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It can happen in an instant! Eleven-year-old Jesse Rivera, Jr. is living with the consequences of a seat back failure. He was sitting behind his father in the backseat of his family’s Audi sedan when it was rear-ended in San Antonio, Texas in 2012. The crash left young Jesse brain damaged. He is also partially paralyzed and blind in his right eye. The child will need care for the rest of his life.

The child’s parents filed a lawsuit claiming the seat back of their 2005 Audi A4 was too weak to withstand a rear-end crash. When the front seat collapsed, the driver, the boy’s father, was launched into his son who was sitting in the back seat.

Despite the fact that the Audi seats in question met or exceeded the federal standard for strength, after watching crash test videos, the jury ruled young Jesse’s injuries resulted from Audi’s “gross negligence.” The crash test videos showed how when cars are hit from behind, the front driver and passenger seats of many vehicles can collapse backwards, launching the occupants into the backseat area. In making their decision, the jury assigned 55 percent of the responsibility for the accident to Audi, 25 percent to the driver that rear-ended the Rivera’s and 20 percent on Rivera, Sr. The elder Rivera was not wearing a seat belt and Jesse, Jr. was not in a booster seat at the time of the accident. The jury ordered Volkswagen’s Audi group to pay $124.5 million. Audi denied any defects or fault and may consider an appeal, according to a company spokesperson. The verdict doesn’t include punitive damages.

Internal documents show that nearly every major auto manufacturer has been accused in a court of law of manufacturing unsafe, flimsy seat backs that are prone to fail in a rear-end accident. Through interviews with attorneys and reviewing court cases, a CBS News investigation team identified more than 100 people nationwide who were severely injured or killed in apparent seat back failures since 1989. The majority were children; seventeen of whom died in the past 15 years alone. Despite this, the National Highway Traffic Safety Administration (NHTSA), bowing to industry pressure, has not updated regulations. In a statement last October, NHTSA Administrator Mark Rosekind told CBS News:

“NHTSA has long recognized that the agency’s seatback standard is decades old, but we’ve also had to acknowledge the reality that while even one death is too many, severe rear impacts are rare compared to other crash types, and crashes where seat collapse can be determined as the cause of injury are even more rare. This makes demonstrating measurable safety benefits that meet the requirements of the rulemaking process very challenging. In addition, although simply requiring increased rearward seat strength is not a technical challenge, doing this in a manner that assures that no harm is done in very frequent low speed rear impacts is technically challenging. We’re working to improve our ability to quantify the potential safety benefits of improving rear impact protection. We’re also working hard to promote the use of automatic emergency braking, which research by NHTSA and others has shown can sharply reduce the number and severity of rear-impact crashes, including those that could lead to a seat collapse. Whether it is through rulemaking or other means, we’re committed to saving lives through every tool available.”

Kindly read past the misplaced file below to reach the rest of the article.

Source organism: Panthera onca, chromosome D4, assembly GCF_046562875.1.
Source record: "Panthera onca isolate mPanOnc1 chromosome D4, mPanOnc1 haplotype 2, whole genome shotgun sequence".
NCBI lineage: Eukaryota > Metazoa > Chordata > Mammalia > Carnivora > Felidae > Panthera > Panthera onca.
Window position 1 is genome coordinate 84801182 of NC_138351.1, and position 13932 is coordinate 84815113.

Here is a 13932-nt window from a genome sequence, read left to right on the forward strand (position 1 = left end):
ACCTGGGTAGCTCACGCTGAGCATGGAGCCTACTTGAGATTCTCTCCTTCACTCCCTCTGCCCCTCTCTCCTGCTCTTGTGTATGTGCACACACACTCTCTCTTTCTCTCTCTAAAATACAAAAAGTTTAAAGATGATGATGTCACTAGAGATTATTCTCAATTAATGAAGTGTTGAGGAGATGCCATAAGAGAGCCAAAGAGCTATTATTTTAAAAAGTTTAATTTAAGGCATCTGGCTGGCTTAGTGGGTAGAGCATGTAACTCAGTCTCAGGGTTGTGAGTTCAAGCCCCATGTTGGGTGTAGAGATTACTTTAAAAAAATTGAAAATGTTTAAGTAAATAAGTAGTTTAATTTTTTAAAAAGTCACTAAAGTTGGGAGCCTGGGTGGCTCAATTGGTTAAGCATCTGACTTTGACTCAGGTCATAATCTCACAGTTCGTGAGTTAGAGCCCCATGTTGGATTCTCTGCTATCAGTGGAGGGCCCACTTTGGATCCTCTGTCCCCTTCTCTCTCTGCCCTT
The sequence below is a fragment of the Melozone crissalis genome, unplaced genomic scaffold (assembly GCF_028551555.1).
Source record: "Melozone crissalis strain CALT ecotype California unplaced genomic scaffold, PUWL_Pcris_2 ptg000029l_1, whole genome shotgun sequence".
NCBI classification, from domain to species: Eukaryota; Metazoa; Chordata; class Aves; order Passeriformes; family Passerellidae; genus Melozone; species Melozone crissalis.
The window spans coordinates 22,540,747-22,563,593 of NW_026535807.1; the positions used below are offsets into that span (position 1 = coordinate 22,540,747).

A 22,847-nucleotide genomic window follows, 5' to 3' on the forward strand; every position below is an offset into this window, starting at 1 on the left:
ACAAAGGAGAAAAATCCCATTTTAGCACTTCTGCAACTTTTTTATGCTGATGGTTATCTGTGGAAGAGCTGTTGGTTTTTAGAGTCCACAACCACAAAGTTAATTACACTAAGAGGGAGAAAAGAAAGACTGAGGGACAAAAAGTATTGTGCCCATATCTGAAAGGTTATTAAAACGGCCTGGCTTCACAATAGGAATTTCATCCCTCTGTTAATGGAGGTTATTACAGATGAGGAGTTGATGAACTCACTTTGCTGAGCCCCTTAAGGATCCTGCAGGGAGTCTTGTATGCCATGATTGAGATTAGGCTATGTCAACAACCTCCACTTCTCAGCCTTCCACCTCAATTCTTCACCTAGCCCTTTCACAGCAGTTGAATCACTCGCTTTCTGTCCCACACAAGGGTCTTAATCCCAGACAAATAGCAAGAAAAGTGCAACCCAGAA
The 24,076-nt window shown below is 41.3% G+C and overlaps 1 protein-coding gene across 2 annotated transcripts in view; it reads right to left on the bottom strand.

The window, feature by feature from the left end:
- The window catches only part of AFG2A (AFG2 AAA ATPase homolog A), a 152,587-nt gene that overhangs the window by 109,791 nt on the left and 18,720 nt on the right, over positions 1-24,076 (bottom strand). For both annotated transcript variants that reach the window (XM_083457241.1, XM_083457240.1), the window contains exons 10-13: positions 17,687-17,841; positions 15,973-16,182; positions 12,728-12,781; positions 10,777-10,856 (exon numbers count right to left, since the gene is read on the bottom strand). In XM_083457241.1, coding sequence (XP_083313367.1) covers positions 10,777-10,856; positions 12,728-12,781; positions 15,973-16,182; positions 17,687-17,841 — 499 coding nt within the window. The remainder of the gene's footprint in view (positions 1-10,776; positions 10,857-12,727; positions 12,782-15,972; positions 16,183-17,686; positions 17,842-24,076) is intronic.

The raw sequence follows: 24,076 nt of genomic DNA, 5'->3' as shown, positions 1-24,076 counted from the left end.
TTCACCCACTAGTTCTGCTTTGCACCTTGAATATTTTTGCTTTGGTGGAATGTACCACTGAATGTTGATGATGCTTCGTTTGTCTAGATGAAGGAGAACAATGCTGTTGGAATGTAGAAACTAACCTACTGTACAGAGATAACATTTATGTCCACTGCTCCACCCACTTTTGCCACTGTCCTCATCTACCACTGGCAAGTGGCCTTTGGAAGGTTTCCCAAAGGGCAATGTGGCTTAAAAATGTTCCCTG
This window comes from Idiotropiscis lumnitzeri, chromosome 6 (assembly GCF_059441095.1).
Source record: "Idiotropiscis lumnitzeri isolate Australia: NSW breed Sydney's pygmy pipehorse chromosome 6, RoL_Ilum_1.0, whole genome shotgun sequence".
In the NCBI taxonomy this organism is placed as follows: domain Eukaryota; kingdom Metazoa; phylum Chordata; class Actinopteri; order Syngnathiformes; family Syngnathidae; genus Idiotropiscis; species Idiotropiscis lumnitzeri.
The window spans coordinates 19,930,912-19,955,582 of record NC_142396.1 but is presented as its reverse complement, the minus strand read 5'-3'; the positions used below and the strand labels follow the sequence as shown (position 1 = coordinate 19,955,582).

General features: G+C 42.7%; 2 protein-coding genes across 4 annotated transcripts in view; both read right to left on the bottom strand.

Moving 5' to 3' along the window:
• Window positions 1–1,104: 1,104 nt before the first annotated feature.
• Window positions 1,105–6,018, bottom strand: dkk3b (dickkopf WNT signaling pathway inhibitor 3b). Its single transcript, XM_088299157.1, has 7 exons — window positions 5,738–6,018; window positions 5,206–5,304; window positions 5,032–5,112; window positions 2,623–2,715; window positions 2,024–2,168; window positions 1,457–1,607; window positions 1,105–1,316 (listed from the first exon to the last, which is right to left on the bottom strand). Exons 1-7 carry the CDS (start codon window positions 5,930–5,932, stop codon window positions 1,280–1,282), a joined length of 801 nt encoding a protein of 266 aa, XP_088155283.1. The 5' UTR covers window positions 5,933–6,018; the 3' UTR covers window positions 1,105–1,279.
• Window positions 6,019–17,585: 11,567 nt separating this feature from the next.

“There’s no excuse for NHTSA’s inaction on this serious safety defect,” says Clarence Ditlow, executive director of The Center for Auto Safety. In an earlier case, one engineer being deposed said strengthening the seat backs would cost “on the order of a dollar or so.” For one dollar, young Jesse could be running around and learning like other 11-year-olds. One dollar!

The Center for Auto Safety has filed a petition with NHTSA, urging the agency warn parents of the potential danger and to create a new seatback standard. Even when governmental safety standards fail the America people, auto makers should adhere to safer designs and promote a necessary standard of safety. While the efforts are too late for little Jesse and his family, Rivera Sr. said “Your children are at risk and if you don’t write your legislator and tell him to do something about this thing, nothing is going to be done.  “More children are going to be hurt. And it could be your child.”

Mark Bello is the CEO and General Counsel of Lawsuit Financial Corporation, a pro-justice lawsuit funding company.

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